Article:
Coyote Child | | times-georgian.com
I lived out west for a while so I know a bit about standard coyotes. They weigh around forty pounds and are terrified of humans. That’s not what we have in our woods here. They are, I suspect, a mix of migrating coyotes and domestic dogs in this area. This created a bigger predator.
I saw one from afar. It was about the size of a small German shepherd, carrying its tail low to the ground. I watched him creep across the pasture with his odd gait that doesn’t look like a dog’s. When I yelled at him, he melted into the tall grass. It was humanly shy and non-threatening…. like all the coyotes on this farm have been…until now.
Recently, lambs and kids have disappeared. Adult sheep and goats too. All you find to the left are bleached bones, strewn about like on the floor of Grendel’s cave. There are sheepdogs guarding the flock, but they can’t be everywhere all the time.
A few years ago, friends visited me. I invited them to go fishing. We went in the morning, when it was still cool enough to grab a few bites. We only had two rods, so my company hung their feet from the dock, waiting for a tug on their lines. I sat listening to Matthew’s tales of urban woes, but my attention kept wandering. The herd of goats had come to drink from the other side of the lake and I watched them. I’ll find out later… I wasn’t the only one watching.
One by one, the children slipped through the fence and headed for the water. A few of the older goats joined them, gracefully descending for a drink. They left as quickly as they had come, crossing the fence, disappearing into the tall grass. I could hear them moving across the field, grazing peacefully. I saw them moving slowly, cutting the kudzu leaves as they went.
Suddenly I heard a cry of alarm go up. One of the nannies bleated loudly. The other goats huddled together for a minute then started running… away from the lake and towards the safety of the house. But one was left out.
I heard the frightened cry of a kid, left alone in the tall grass. It was about 30 yards from me, so I started walking towards the sound. I was stopped by motion blur. It was a big gray animal, with a smaller white one in its mouth. It was a coyote. A big. And he had the kid in his mouth. The kid was soft.
I started screaming. I do not know what. My friends later said it sounded more like the primal cry of a monkey. But whatever came out of my mouth scared the coyote and he dropped the kid and ran back into the grass. I kept screaming as I ran towards the kid. He struggled to stand and wobbled after the herd of goats. He wasn’t dead, but I didn’t know how hurt he was.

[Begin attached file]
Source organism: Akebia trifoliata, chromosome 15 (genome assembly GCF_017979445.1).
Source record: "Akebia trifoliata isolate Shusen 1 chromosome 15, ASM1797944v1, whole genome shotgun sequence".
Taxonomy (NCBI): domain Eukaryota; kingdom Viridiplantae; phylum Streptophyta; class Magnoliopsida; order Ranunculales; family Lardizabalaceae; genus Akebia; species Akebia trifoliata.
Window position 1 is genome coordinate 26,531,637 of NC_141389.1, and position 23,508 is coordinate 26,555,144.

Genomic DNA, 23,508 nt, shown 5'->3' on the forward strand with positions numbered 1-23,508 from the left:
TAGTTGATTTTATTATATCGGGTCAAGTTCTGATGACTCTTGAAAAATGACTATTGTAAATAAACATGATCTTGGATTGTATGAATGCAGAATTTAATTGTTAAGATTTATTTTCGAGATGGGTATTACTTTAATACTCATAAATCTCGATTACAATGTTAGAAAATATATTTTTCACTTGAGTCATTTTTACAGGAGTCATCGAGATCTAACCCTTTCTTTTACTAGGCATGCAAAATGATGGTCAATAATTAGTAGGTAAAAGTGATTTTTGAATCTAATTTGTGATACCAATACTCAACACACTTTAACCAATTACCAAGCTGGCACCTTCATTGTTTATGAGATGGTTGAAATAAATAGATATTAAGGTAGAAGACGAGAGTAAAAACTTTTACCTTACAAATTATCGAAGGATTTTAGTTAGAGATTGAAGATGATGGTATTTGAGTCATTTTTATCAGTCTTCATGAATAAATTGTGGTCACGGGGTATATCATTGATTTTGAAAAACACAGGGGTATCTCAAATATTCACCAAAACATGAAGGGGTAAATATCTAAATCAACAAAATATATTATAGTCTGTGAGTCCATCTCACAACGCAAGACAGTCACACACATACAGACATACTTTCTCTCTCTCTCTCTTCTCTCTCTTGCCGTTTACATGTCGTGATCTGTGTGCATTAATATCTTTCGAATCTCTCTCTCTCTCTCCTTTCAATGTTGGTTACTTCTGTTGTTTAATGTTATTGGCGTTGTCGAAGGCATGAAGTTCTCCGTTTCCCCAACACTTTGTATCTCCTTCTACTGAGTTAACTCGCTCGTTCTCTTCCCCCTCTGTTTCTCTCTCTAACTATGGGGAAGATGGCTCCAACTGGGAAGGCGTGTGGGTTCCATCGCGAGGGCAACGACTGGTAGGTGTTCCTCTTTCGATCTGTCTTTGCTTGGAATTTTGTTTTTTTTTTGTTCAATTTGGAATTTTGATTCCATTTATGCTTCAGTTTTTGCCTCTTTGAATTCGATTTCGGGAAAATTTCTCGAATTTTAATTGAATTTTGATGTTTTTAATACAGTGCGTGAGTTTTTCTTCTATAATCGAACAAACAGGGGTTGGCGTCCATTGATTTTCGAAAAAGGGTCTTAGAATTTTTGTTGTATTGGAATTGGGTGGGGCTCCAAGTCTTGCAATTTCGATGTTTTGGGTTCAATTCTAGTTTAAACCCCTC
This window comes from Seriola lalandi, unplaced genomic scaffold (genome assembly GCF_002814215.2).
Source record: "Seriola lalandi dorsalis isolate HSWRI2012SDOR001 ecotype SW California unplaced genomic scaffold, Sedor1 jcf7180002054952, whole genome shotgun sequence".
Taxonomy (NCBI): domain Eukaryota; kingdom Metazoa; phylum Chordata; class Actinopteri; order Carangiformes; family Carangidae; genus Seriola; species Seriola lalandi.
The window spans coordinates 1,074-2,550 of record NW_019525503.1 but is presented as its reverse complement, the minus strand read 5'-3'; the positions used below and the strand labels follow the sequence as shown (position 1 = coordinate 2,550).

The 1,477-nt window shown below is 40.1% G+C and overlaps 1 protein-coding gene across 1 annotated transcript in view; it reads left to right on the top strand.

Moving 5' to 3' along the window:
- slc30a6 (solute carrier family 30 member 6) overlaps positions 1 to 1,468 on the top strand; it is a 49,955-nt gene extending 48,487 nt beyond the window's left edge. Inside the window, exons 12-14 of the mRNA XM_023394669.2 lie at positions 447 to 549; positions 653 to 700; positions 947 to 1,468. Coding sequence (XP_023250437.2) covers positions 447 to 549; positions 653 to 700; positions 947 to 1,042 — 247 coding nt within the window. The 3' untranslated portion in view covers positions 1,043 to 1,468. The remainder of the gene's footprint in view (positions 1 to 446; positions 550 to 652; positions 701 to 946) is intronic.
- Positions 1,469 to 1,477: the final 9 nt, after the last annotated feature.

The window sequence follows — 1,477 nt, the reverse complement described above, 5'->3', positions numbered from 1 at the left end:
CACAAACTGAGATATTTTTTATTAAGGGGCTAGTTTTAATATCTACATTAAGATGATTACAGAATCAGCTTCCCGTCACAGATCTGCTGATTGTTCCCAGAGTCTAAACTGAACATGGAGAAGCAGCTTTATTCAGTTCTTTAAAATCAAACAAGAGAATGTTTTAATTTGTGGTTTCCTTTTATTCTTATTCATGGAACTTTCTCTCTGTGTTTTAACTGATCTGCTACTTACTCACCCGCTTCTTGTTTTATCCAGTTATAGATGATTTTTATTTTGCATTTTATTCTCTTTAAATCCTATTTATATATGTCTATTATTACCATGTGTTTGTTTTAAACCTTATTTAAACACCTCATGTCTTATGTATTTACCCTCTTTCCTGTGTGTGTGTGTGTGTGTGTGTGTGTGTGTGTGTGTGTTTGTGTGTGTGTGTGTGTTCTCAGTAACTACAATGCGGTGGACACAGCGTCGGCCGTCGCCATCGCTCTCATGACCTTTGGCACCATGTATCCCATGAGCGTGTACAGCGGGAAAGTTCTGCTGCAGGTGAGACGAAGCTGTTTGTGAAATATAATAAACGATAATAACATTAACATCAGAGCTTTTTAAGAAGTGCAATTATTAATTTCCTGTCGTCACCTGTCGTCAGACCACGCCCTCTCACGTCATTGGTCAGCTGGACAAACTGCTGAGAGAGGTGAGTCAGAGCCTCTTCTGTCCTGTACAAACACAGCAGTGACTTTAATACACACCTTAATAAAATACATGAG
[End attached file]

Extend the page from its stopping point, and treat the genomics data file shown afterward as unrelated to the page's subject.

By now my friends had joined me, brandishing their fish rods like spears, just in case the coyote decided to return. I slow my breathing enough to talk to them. “Have you seen that?” They didn’t see him but only heard me scream. I described what happened and Matthew said, “When I said I wanted to get away from ‘Dog Eat Dog,’ I didn’t plan on that.”
We leave the lake and return home. It was late in the morning and I didn’t have a gun with me. Not that I thought the coyote would have returned, but I did feel a bit vulnerable after seeing the large carnivore and his elimination of the “Wild Kingdom” goat. We went back home.
By then the goats had returned and the baby that had been bitten was found. He had a big lump in his throat. Widely spaced fang marks pierced the side of his head. But the jugular vein wasn’t affected, so it looked like she was going to survive.
The coyote? He is (or perhaps his descendants are) always running through the tall grass, looking for opportunity. This morning the sheepdogs caught one against the fence behind the house. It was a terrible racket. The fat coyote was pinned against the fence, his teeth glinting. The two sheepdogs were barking excitedly, rushing in and out, trying to catch him.
I tried to sneak in and take a picture. It’s not every day that you see sheepdogs doing this part of their job. But my approach broke their concentration and the coyote slipped away, running along the fence toward Pleasant Hill Road. They gave chase and I heard them barking as they chased. I don’t know what happened after that, but I don’t think that coyote will come back to feast on the herd.